Net income climbed 8.7 percent to 992.5 million ringgit ($321 million), or 28.34 sen a share, in the three months ended Dec. 31, from a restated 913.4 million ringgit, or 26.08 sen a share, a year earlier, the lender said in a stock exchange filing today. The lender increased its fourth-quarter dividend by 2 sen to 30 sen per share.
Public Bank has benefited from Malaysia’s expanding economy, which has grown by more than 5 percent for five straight quarters through September. Prime Minister Najib Razak, who must dissolve parliament by April 28 for polls, has extended handouts for the poor as part of a 251.6 billion-ringgit proposed budget this year, supporting local demand for goods and services.
“The group is expected to maintain its earnings momentum and record satisfactory performance in 2013,” Public Bank Chairman Teh Hong Piow said in a separate statement. “We are optimistic that the domestic economy, in which the group largely operates, will continue to be stable and supportive of growth.”
The lender’s net interest income, or revenue from borrowers after deducting interest paid to depositors, climbed 5.2 percent last quarter to 1.34 billion ringgit, according to today’s statement.
Net income from Islamic banking dropped 2.8 percent to 206 million ringgit, the filing showed. Allowances for impairment on loans fell 21 percent to 84.2 million ringgit, it said.
The Kuala Lumpur-based lender has climbed 14 percent over the past year, pushing its market value to 54.7 billion ringgit, according to data compiled by Bloomberg. CIMB, which has more assets, has gained 2.3 percent over the same period and has a market capitalization of 53.2 billion ringgit. Malayan Banking Bhd. remains the country’s largest bank by both value and assets.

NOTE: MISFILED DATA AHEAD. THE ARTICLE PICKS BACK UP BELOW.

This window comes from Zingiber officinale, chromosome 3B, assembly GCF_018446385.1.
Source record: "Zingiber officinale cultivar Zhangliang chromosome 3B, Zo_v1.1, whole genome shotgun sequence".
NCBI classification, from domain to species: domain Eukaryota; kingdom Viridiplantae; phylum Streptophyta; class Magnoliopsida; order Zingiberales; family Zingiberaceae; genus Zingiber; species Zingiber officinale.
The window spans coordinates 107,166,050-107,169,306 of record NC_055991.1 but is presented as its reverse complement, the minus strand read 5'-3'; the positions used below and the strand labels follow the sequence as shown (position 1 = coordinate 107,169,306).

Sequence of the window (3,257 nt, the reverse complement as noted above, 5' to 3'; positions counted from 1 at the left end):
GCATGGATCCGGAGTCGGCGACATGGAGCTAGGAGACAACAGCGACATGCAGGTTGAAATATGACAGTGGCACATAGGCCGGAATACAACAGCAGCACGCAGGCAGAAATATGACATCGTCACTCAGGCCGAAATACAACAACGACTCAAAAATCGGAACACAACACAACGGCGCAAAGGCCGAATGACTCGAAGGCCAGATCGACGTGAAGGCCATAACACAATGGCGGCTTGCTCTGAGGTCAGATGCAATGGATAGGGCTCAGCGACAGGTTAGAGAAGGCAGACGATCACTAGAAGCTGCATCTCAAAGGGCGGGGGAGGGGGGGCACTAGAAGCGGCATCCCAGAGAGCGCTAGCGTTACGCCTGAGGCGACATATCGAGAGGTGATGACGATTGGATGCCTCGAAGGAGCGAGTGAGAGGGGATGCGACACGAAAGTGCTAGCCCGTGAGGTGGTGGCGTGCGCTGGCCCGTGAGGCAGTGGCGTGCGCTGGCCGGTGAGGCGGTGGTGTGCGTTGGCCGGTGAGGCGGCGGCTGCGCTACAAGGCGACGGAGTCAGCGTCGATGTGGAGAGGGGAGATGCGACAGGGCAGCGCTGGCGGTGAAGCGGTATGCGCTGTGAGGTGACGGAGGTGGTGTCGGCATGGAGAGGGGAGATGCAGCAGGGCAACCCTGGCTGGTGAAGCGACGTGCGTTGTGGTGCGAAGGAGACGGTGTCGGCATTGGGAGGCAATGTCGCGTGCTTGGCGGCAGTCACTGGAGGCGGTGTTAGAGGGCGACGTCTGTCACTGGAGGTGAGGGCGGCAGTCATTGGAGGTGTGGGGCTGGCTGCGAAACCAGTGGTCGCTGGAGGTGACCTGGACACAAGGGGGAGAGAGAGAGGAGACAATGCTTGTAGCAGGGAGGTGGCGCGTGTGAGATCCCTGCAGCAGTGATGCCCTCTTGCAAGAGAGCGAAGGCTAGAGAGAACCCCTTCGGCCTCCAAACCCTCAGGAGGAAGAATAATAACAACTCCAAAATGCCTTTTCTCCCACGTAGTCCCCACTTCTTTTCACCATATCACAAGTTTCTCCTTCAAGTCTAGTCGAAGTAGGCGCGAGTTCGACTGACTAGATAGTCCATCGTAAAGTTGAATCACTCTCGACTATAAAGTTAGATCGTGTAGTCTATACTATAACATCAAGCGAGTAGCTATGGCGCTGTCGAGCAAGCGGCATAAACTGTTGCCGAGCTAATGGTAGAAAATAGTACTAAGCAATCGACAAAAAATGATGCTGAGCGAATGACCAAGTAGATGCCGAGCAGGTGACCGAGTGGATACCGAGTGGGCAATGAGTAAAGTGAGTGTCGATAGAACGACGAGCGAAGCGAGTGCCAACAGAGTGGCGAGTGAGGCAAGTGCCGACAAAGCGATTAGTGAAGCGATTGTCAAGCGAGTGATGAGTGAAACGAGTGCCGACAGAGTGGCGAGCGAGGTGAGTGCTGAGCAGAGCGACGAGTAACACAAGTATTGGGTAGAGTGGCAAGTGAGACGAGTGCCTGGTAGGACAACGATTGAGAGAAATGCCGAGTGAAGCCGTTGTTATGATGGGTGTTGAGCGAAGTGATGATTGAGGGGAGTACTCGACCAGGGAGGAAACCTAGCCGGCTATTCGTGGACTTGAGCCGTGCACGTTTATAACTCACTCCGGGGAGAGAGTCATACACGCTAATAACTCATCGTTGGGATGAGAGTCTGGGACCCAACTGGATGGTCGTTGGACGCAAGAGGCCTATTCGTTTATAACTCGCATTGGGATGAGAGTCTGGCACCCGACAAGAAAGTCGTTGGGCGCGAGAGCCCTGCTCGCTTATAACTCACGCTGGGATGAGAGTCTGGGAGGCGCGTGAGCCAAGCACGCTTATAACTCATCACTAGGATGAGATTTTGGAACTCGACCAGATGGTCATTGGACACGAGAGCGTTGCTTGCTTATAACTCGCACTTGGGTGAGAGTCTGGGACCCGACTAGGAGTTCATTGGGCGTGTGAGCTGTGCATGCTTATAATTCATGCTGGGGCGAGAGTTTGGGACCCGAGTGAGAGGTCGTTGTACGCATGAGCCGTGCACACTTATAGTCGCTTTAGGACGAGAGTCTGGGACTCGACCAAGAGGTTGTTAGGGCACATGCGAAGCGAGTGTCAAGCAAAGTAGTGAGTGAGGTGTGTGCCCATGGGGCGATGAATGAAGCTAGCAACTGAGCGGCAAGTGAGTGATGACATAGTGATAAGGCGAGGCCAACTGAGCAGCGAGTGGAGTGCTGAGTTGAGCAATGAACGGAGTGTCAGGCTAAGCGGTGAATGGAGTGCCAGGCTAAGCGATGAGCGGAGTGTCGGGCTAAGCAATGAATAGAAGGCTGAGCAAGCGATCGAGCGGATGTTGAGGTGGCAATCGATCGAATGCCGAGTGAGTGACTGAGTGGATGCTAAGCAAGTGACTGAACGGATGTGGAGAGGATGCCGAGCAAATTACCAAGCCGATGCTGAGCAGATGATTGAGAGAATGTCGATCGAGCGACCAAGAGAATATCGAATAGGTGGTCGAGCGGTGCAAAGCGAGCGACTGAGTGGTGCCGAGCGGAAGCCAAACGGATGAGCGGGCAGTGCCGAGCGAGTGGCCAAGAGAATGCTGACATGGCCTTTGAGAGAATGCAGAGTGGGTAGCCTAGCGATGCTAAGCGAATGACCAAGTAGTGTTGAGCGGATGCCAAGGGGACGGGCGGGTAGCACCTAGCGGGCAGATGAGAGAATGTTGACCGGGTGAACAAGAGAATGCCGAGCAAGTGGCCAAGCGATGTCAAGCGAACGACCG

Eleven out of 22 analyst ratings compiled by Bloomberg have the equivalent of buy calls on Public Bank, with one recommending sell. There are 10 hold ratings. The stock has fallen 4.1 percent this year, tracking a similar decline in the FTSE Bursa Malaysia KLCI Index. Some risk-averse investors have cut exposure to the nation’s biggest stocks ahead of the Southeast Asian nation’s general election after its benchmark gauge closed at a record on Jan. 7.
Short-term gains in Public Bank shares may be limited as its “resilient” fundamentals have been priced in, Lim Sue Lin and Hon Seow Mee, analysts at HwangDBS Vickers Research Sdn., wrote in a Jan. 30 report. The stock’s price target was cut to 16.60 ringgit from 17 ringgit at HwangDBS, which maintained its hold rating.
CIMB has fallen 6.2 percent this year, with 13 out of 30 analysts having the equivalent of buy ratings and seven saying sell, according to Bloomberg data. Nazir Razak, the bank’s chief executive officer, is a brother of the prime minister.
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